I am in Colorado in a zone 5 also. I am also planting trees this year and have spent a great deal of time learning, observing, and reading everything I can get my hands on. Books could and have been written on this topic of trying to grow various fruit trees or fruits in general in our climate, and have been. Like you, we see warm temps in the day and very cold temps at night with huge temperature swings. We get crazy warming spells in Feb, Mar, April that kick trees into bud and blooming only to be frost or snow killed. So it can be very tough to grow when we have such wide temp swings.
As you already noted your university extension is a great place to start with known varieties that can be grown in your area. However note that much of the advise I have seen from these programs has been based on "conventional wisdom" which sometimes isn't really all that accurate. Secondly we know that our area of the country gets late frosts and last year I even had snow on May 1st. Fruit trees that start to bloom due to the crazy weather cycles here are frozen and we lose the blooms for fruit. I had 1 of my two apple trees that lost all it's blooms last year due to the late freeze and snow. My second tree somehow managed to keep some blooms and produced some apples for me, but I really didn't expect it after that crazy freeze and snow. Apples are hardy for our zone so if the apples are having a rough year then your likely going to have a rough year for other plants that already struggle with our climate.
Now the known fruit trees that they say will grow are apples, pears, tart cherries, and plums. The ones they tell you that are likely to grow, but not produce fruit or produce very sporadically if at all are peaches, apricots, nectarines, sweet cherries and others that like to bloom early and bring early fruit during the season. Now while this is true in a conventional wisdom sense, there are things you can do to influence your fruit growing capabilities.
Pick your varieties carefully. Look for late blooming varieties when it comes to plants they say are not reliable or cannot be grown. The later the bloom the better chance you have of getting them through the late frosts and snows. Secondly like all things in permaculture we have to be observant. This means looking at your landscape. Note where the snow stays on your land longer, where the sun does not shine much in the winter months. These will typically be northern exposures. Make sure they are not shaded year around, but mearly shaded like this due to the low sun angles during the winter months. This ground and these areas are going to be slower to warm up, less sun exposure during the crazy Feb, Mar, April warming spells that drop back into freezing temps. These northern exposure areas can be good places to put your peach, apricot, nectarine, cherry trees. The lack of winter sun, and colder temps in those areas should delay the trees coming out of dormancy. And the third thing that can make a huge difference is in mulches. Mulch deep! Pile on the wood chips, straw, hay, whatever you can find. I prefer wood chips. The wood chips or mulches will hold in the moisture, start the decomposition process to feed these trees. For wood chips I am using a nitrogen and manure feeds on the top to act as a catalyst to break down the chips faster and build the soil faster and of course feed the trees. This can be done for your annual garden beds too, but works extremely well for our trees.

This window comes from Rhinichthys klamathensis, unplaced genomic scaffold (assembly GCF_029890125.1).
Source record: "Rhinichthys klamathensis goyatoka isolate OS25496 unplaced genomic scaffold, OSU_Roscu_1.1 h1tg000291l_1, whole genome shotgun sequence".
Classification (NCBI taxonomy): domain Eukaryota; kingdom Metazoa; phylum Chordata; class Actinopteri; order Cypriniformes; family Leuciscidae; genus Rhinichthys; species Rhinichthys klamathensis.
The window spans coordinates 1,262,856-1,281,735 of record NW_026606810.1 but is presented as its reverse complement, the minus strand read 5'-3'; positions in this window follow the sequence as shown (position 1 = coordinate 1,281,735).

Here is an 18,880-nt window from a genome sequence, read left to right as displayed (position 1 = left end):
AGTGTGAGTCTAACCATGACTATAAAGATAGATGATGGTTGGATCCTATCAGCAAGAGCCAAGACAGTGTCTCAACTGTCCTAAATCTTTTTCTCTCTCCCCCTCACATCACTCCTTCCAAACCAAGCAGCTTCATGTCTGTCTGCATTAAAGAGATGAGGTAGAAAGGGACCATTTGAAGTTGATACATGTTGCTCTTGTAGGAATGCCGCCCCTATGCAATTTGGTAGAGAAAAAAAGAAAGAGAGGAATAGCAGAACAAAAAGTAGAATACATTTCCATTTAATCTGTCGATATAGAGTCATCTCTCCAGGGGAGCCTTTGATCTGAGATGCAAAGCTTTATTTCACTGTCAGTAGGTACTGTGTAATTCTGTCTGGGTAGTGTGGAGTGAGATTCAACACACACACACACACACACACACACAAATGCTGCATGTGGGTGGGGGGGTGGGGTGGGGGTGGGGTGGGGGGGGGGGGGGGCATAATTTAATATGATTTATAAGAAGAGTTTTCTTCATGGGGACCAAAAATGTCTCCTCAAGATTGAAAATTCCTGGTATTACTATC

So here are the basics:
1. Pick your varieties looking for late bloomers
2. Pick your locations in northern exposure areas and looking at the ground to see where snow stays longest or accumulates first
3. Deep mulches to insulate the plant from the wild temp swings and retain moisture as it feeds your trees.
If you follow these steps you should be able to delay bloom on these hard to grow varieties and potentially get them through the crazy weather swings we have.
Here is a web page that lists some of the later varieties of peaches and the number of cold days they need and they also note if they are late bloomers. Using the late blooming traits with good site location and mulching could help you grow trees and produce fruit where they say you can't do that...
Observation and careful study can be your friend and produce fruit where they say it cannot be done.
Note the hours of cold, and the late bloom factor when choosing. There are other varieties I have seen listed that also claim to be late bloomers, but we really need this kind of data to determine those characteristics and if they might work for us. For other tree types you will want to try searching for "late blooming <name your variety> and see what you can come up with. I am putting new trees in this year in my urban landscape so I will be doing a lot of learning here myself. I am fortunate to live on a sloping site midway on the side of a hill so the heat rises and cold falls past my location. I do have a northern exposure side of my house so I am going to be trying to tuck my cherry, and peach in on that side of the house and I have a sheltered area next to my fence in the back where a neighbors pine tree casts a nice northern shadow. I have been watching the ground and noting the sun exposure angles and where the snow stays the longest. This placement should help delay the trees from waking up from dormancy too early and producing blooms that will be killed. I will be putting a apricot in that location near the fence. My plums and pears I don't have to be quite so careful with and will be using later blooming varieties were possible, but again relying on deep mulches to moderate temperature and moisture levels.
Let us know what you decided to do and how it all went.